Subject tracking autofocus is available but with just 11 autofocus points in fixed locations, it isn’t terribly effective. Pricier SLRs with more autofocus points let you focus precisely on your subject’s eyes, for example, whereas with this camera you may have to line up the subject’s eye with an autofocus point, half press the shutter button and then reframe the composition to your liking before taking a shot. This isn’t too arduous but a potential reason you might consider paying more.
Nikon D3400 review: Video and photo quality
The D3300’s video mode was mostly excellent but autofocus was a little clunky and the soundtrack was spoiled by robotic whirrs from the autofocus motor. The D3400 is much better, with decisive adjustments that were barely audible in the soundtrack.
It doesn’t focus continuously during capture, and instead only updates focus when the shutter button is half-pressed. That may lead to subjects drifting out of focus, but I like being able to keep focus fixed and only update it on demand.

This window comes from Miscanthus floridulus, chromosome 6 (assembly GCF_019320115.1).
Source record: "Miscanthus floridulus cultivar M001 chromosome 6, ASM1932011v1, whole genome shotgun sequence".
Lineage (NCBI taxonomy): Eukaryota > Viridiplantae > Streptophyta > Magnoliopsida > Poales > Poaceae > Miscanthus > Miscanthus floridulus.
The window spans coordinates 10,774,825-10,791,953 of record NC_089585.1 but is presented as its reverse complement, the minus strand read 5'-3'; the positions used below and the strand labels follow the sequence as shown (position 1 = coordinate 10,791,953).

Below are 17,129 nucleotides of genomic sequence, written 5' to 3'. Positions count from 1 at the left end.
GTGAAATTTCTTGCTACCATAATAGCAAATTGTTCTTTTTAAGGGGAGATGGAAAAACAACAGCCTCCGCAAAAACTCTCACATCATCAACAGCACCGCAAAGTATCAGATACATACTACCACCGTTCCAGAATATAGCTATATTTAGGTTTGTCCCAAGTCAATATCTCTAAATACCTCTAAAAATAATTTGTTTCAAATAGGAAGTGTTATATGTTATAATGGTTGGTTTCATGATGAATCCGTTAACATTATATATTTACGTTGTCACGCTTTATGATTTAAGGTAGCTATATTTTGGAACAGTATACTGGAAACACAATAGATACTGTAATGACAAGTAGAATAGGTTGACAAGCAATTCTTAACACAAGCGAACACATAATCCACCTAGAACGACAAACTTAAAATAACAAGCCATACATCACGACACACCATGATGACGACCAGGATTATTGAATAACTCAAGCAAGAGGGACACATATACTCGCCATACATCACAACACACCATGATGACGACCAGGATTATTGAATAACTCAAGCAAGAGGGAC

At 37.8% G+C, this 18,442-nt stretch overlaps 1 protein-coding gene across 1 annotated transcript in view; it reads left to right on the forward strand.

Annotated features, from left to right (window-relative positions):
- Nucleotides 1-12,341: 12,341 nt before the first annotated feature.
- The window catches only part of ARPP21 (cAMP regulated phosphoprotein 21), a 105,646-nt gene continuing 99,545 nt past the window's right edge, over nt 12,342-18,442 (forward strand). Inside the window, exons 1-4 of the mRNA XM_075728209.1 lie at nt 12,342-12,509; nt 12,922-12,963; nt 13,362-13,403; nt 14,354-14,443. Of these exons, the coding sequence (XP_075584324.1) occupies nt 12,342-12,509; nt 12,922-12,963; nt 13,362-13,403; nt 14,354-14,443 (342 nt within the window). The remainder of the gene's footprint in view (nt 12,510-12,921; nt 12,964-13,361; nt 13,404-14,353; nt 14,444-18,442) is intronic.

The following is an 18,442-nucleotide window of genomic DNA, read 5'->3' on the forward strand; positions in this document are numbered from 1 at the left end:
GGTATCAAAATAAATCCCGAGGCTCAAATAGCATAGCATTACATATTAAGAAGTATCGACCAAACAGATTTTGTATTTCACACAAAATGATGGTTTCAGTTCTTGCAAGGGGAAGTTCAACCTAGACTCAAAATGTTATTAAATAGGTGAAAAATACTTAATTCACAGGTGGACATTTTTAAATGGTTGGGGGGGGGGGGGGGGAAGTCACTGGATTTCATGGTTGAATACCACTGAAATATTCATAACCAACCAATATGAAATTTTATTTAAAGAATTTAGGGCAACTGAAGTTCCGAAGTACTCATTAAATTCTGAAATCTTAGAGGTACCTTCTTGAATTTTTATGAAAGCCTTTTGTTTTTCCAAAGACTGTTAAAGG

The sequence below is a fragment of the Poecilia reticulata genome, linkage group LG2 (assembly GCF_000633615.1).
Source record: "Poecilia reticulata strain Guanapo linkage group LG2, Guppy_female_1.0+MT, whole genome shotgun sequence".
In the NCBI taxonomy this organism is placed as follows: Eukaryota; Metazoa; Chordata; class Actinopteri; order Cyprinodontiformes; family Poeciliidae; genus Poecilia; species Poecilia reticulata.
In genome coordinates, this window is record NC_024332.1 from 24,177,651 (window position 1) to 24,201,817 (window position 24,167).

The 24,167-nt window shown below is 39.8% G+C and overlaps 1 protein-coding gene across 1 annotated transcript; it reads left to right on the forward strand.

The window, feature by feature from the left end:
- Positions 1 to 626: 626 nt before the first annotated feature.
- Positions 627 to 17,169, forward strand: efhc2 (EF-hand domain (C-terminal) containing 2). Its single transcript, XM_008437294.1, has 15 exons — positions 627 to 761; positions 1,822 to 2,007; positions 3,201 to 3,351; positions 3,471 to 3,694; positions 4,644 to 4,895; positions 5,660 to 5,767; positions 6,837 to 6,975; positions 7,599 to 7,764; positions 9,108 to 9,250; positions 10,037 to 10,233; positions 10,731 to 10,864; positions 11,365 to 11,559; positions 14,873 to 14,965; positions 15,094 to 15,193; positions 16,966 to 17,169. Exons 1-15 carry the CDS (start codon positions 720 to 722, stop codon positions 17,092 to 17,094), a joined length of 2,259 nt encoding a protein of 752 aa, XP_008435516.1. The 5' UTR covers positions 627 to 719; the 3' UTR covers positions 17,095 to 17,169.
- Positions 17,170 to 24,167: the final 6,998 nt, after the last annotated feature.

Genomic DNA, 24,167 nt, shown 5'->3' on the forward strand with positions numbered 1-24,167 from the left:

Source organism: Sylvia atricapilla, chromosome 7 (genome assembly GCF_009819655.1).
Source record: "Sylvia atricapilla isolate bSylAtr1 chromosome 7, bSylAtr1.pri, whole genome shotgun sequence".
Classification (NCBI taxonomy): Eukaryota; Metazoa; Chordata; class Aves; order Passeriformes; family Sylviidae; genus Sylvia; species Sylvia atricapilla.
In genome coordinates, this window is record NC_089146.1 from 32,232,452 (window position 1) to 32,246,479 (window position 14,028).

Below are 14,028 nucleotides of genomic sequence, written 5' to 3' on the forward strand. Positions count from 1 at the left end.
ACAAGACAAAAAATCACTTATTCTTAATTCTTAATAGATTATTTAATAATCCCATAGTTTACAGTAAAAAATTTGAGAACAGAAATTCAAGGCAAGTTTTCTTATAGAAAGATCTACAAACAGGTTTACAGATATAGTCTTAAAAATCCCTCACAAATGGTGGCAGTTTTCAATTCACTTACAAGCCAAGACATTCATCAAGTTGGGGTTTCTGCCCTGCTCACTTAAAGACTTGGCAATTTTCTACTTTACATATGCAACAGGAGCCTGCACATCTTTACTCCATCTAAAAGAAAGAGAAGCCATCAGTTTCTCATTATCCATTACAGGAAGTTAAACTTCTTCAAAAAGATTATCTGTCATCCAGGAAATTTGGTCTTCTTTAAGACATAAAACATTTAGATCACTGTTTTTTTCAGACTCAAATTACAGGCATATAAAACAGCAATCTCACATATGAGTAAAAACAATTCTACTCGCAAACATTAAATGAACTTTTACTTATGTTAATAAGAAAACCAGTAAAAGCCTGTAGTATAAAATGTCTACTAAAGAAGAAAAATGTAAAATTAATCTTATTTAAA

Video autofocus wasn’t perfect in my tests, with a tendency to overshoot slightly and then correct itself. The Canon EOS 750D is a better option for video capture but the D3400 easily outperforms the EOS 1300D in this respect. As with previous Nikon SLRs, details were crisp and colours exhibited the same flattering tones as the camera’s JPEG photo output.
Photo quality is a significant step up from the Canon EOS 1300D, too. Its 24-megapixel sensor captured sharper details than the Canon’s 18-megapixel sensor and it also exhibited much less noise at ISO 3200 and above. The D3400 showed a small but welcome improvement in noise levels compared to the D3300, evident both in JPEGs and unprocessed RAW files. Colour rendition was up to Nikon’s usual high standards, and the kit lens did a respectable job of delivering sharp focus across the frame at various focal lengths.